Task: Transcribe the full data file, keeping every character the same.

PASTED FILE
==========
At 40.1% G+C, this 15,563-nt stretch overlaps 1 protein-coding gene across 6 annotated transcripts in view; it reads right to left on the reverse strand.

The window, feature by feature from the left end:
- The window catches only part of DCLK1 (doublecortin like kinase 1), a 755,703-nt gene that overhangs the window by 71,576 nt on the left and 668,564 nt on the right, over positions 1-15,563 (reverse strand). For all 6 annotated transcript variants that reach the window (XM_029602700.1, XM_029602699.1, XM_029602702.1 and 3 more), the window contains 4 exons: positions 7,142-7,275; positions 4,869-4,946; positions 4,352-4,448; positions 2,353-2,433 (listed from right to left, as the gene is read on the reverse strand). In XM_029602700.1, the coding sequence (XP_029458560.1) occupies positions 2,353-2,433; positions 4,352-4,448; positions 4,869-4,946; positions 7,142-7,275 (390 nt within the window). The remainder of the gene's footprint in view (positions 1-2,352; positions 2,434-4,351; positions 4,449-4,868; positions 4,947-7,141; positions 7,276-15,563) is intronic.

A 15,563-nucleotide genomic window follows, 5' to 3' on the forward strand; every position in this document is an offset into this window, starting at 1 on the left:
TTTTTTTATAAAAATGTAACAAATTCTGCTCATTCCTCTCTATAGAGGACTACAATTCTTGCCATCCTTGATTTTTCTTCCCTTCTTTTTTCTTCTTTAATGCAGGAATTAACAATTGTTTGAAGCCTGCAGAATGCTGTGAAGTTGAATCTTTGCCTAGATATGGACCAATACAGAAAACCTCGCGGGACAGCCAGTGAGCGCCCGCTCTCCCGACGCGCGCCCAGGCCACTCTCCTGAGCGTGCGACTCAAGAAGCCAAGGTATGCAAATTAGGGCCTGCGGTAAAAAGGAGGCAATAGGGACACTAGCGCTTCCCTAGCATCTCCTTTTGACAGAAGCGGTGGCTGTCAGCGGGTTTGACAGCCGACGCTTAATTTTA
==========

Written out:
At 40.1% G+C, this 15,563-nt stretch overlaps 1 protein-coding gene across 6 annotated transcripts in view; it reads right to left on the reverse strand.

The window, feature by feature from the left end:
- The window catches only part of DCLK1 (doublecortin like kinase 1), a 755,703-nt gene that overhangs the window by 71,576 nt on the left and 668,564 nt on the right, over positions 1-15,563 (reverse strand). For all 6 annotated transcript variants that reach the window (XM_029602700.1, XM_029602699.1, XM_029602702.1 and 3 more), the window contains 4 exons: positions 7,142-7,275; positions 4,869-4,946; positions 4,352-4,448; positions 2,353-2,433 (listed from right to left, as the gene is read on the reverse strand). In XM_029602700.1, the coding sequence (XP_029458560.1) occupies positions 2,353-2,433; positions 4,352-4,448; positions 4,869-4,946; positions 7,142-7,275 (390 nt within the window). The remainder of the gene's footprint in view (positions 1-2,352; positions 2,434-4,351; positions 4,449-4,868; positions 4,947-7,141; positions 7,276-15,563) is intronic.

A 15,563-nucleotide genomic window follows, 5' to 3' on the forward strand; every position in this document is an offset into this window, starting at 1 on the left:
TTTTTTTATAAAAATGTAACAAATTCTGCTCATTCCTCTCTATAGAGGACTACAATTCTTGCCATCCTTGATTTTTCTTCCCTTCTTTTTTCTTCTTTAATGCAGGAATTAACAATTGTTTGAAGCCTGCAGAATGCTGTGAAGTTGAATCTTTGCCTAGATATGGACCAATACAGAAAACCTCGCGGGACAGCCAGTGAGCGCCCGCTCTCCCGACGCGCGCCCAGGCCACTCTCCTGAGCGTGCGACTCAAGAAGCCAAGGTATGCAAATTAGGGCCTGCGGTAAAAAGGAGGCAATAGGGACACTAGCGCTTCCCTAGCATCTCCTTTTGACAGAAGCGGTGGCTGTCAGCGGGTTTGACAGCCGACGCTTAATTTTA